Born in La Coruña (in the north-west of Spain), she calls herself Saturnina Gallardo, she has worked all over her country and has around 150,000 followers on social media sites. Until not long ago, this was almost all we knew about “the nurse who’s had enough”, author of La vida es suero (Life Is Saline), the best-selling book on Amazon.es for some of 2014. But what else is there to know about this character, as popular as it is enigmatic?
I even received pictures from followers in Canada and Colombia posing with Life Is Saline. The character of Enfermera Saturada unites us all, and through Amazon I could help her make the leap from the net to the printed page.
The medical adventures of the best-known nurse in Spain started as soon as she came into the world. “My mother went into labour during a shift handover and no-one responded to the bell in time, so it was lucky I was born at all,” she explains. “I owe my name to my grandfather, the joker in the family, who quipped when I took some time to arrive: ‘This baby must be coming from as far away as Saturn.’ Her colleagues call her Satu. Hence the name “Enfermera Saturada” that translates in English as “The nurse who’s had enough”.
Despite her excellent academic record, Satu is still searching for professional stability. “I studied a lot, got good grades and went to university. I was told that if I did all that, then I would become a respectable woman: I would have a permanent job, a house, holidays in Benidorm with a family. It was all a lie. I did everything I was told and now that I’m in my thirties, all I have is a long list of ex-boyfriends and a Seat Ibiza. I live in a rented mezzanine flat and do day shifts at a hospital: on a good day, they call me in and I go to work and earn my salary; but no call, no money.
“The nurse who’s had enough” conquers the net
So Satu decided to take the big leap on to social media sites at the beginning of 2012, starting with a Twitter account (@EnfrmraSaturada) with the aim of sharing “the daily routine of a Spanish nurse trying to make a career within the healthcare system, from a humorous point of view.” After several trending topics and thousands of followers, Satu saw the light: “140 characters were not sufficient, so I decided to start a blog. The book was a step further, and a project I had been dreaming of for some time.”
Between shifts and blood-pressure measurements, Satu takes advantage of her few spare moments during the working day to gather inspiration: “I’ve taken to jotting down in a notebook all the ideas that come to mind as I pace around the hospital, so after my shift I can go home and start writing.”
Almost a year later, Life Is Saline was ready. “I tried to contact several publishing houses, but most didn’t answer; some said the book didn’t quite fit their editorial line, others argued it wouldn’t find an audience... And then a friend told me about Amazon’s platform CreateSpace, an independent publishing service available to everyone, and I saw my chance.”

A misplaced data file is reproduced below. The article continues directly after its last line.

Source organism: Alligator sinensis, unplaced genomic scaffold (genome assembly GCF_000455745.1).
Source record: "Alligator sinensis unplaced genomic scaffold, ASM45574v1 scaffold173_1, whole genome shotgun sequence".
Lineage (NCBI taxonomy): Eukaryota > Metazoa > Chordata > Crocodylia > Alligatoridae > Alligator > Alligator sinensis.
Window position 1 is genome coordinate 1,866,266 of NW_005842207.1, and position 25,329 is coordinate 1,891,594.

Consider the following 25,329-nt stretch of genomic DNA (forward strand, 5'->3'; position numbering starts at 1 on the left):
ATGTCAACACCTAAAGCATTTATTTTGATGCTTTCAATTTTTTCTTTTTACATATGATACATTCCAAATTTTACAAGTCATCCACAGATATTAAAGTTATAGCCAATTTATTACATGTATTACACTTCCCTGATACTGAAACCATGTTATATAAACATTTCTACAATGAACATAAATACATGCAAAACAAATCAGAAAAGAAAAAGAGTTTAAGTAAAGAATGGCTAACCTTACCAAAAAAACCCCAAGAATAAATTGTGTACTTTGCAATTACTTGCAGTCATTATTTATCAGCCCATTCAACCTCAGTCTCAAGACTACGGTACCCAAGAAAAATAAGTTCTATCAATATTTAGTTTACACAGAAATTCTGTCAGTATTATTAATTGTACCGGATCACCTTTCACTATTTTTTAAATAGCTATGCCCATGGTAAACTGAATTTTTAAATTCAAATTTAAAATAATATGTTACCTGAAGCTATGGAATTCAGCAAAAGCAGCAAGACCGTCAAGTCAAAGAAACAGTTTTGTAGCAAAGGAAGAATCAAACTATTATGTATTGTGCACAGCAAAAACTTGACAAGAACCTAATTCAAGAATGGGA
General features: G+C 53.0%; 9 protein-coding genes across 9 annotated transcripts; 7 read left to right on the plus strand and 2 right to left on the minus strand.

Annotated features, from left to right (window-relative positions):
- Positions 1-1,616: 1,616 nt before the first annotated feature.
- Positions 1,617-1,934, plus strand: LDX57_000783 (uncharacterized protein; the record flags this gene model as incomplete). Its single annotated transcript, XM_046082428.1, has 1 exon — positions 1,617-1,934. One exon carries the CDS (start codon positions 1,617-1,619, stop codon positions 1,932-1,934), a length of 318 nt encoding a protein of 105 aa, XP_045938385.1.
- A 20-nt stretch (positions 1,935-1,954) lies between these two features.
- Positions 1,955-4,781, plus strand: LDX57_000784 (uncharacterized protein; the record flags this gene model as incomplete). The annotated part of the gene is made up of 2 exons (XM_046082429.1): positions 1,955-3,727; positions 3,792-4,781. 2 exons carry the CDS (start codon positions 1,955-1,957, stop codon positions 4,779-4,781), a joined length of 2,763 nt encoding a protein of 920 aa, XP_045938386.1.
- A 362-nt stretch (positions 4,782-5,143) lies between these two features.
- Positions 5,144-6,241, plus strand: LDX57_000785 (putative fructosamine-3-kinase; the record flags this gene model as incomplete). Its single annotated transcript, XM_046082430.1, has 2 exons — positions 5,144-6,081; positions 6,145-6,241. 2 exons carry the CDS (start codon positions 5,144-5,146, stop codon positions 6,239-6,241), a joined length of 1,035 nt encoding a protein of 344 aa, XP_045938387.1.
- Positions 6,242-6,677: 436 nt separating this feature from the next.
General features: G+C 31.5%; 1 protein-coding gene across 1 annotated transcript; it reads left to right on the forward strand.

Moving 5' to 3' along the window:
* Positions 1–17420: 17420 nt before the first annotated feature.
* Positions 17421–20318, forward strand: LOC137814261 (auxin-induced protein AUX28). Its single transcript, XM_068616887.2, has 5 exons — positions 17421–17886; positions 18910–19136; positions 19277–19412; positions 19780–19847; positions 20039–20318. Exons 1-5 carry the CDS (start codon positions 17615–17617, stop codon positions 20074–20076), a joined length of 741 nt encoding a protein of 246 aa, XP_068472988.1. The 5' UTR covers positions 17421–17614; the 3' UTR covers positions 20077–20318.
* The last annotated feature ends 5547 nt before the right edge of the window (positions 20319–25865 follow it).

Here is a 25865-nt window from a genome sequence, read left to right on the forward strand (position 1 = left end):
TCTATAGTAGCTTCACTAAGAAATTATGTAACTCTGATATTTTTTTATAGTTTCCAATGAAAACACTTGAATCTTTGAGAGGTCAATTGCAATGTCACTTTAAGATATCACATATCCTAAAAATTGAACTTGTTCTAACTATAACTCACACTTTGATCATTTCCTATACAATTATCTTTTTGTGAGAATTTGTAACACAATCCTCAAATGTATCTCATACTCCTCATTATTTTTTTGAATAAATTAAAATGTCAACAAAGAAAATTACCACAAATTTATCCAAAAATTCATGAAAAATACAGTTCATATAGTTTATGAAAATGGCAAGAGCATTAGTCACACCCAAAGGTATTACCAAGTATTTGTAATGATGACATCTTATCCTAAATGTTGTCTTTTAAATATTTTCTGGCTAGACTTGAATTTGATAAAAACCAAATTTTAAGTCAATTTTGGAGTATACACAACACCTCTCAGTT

From the net to the printed page
Satu edited the book herself, designed the cover and even chose the colour of the paper: “The day I received the first draft, I smelled it, I felt every page and I called all my family. Then I took a photo to share the moment with my followers and their reactions were amazing: ‘When and where can I buy it?’, ‘I want one for my Secret Santa’, ‘I’m ordering three copies’… The greatest thing about Amazon is that my book can reach followers across the world, many of them colleagues of mine who had to go abroad to find work. I even received pictures from followers in Canada and Colombia posing with Life Is Saline. The character of Enfermera Saturada (“the nurse who’s had enough”) unites us all, and through Amazon I could help her make the leap from the net to the printed page.”
Satu also used KDP, Kindle’s direct self-publishing service, in order to make her book available to readers in digital format. In December 2013, Life Is Saline entered the Spanish Kindle Store’s list of best-selling books at number one.
Meanwhile, the phenomenon of the nurse who’s had enough seems to be in good health: not only are sales and followers increasing non-stop, but also, in response to popular pressure, the mysterious writer who hides behind the character has just been unveiled: the answer is young male nurse Héctor Castiñera. “Most people thought that there was a female nurse behind Satu, so they were surprised when they learnt that it is actually me – a man. But in spite of the initial surprise, people have taken it very well and still like the character.” So much so that Héctor and his alter ego signed with publishing house Plaza & Janés in September 2014, La vida es suero is in its seventh edition and Satu will soon publish her new book, El tiempo entre suturas (The Time Between Sutures).